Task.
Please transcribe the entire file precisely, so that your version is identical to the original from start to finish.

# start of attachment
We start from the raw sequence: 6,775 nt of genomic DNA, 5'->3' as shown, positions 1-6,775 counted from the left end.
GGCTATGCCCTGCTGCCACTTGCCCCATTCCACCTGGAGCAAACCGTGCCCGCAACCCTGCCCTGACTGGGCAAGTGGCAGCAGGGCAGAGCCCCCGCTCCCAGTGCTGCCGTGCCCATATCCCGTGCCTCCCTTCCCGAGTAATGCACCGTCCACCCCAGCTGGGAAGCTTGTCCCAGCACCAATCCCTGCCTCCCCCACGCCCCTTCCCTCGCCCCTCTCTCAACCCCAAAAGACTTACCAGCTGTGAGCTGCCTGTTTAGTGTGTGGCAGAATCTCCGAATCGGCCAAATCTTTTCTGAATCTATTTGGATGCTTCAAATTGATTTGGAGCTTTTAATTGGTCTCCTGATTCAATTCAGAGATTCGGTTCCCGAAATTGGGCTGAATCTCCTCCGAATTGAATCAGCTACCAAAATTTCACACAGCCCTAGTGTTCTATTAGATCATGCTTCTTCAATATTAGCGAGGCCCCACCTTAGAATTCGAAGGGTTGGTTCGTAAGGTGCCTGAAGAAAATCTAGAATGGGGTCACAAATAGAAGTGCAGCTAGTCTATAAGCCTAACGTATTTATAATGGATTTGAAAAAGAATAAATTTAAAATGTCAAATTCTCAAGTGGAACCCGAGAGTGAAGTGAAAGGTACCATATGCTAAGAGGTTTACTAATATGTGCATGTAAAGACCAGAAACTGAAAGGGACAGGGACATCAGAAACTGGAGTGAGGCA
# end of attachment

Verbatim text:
We start from the raw sequence: 6,775 nt of genomic DNA, 5'->3' as shown, positions 1-6,775 counted from the left end.
GGCTATGCCCTGCTGCCACTTGCCCCATTCCACCTGGAGCAAACCGTGCCCGCAACCCTGCCCTGACTGGGCAAGTGGCAGCAGGGCAGAGCCCCCGCTCCCAGTGCTGCCGTGCCCATATCCCGTGCCTCCCTTCCCGAGTAATGCACCGTCCACCCCAGCTGGGAAGCTTGTCCCAGCACCAATCCCTGCCTCCCCCACGCCCCTTCCCTCGCCCCTCTCTCAACCCCAAAAGACTTACCAGCTGTGAGCTGCCTGTTTAGTGTGTGGCAGAATCTCCGAATCGGCCAAATCTTTTCTGAATCTATTTGGATGCTTCAAATTGATTTGGAGCTTTTAATTGGTCTCCTGATTCAATTCAGAGATTCGGTTCCCGAAATTGGGCTGAATCTCCTCCGAATTGAATCAGCTACCAAAATTTCACACAGCCCTAGTGTTCTATTAGATCATGCTTCTTCAATATTAGCGAGGCCCCACCTTAGAATTCGAAGGGTTGGTTCGTAAGGTGCCTGAAGAAAATCTAGAATGGGGTCACAAATAGAAGTGCAGCTAGTCTATAAGCCTAACGTATTTATAATGGATTTGAAAAAGAATAAATTTAAAATGTCAAATTCTCAAGTGGAACCCGAGAGTGAAGTGAAAGGTACCATATGCTAAGAGGTTTACTAATATGTGCATGTAAAGACCAGAAACTGAAAGGGACAGGGACATCAGAAACTGGAGTGAGGCA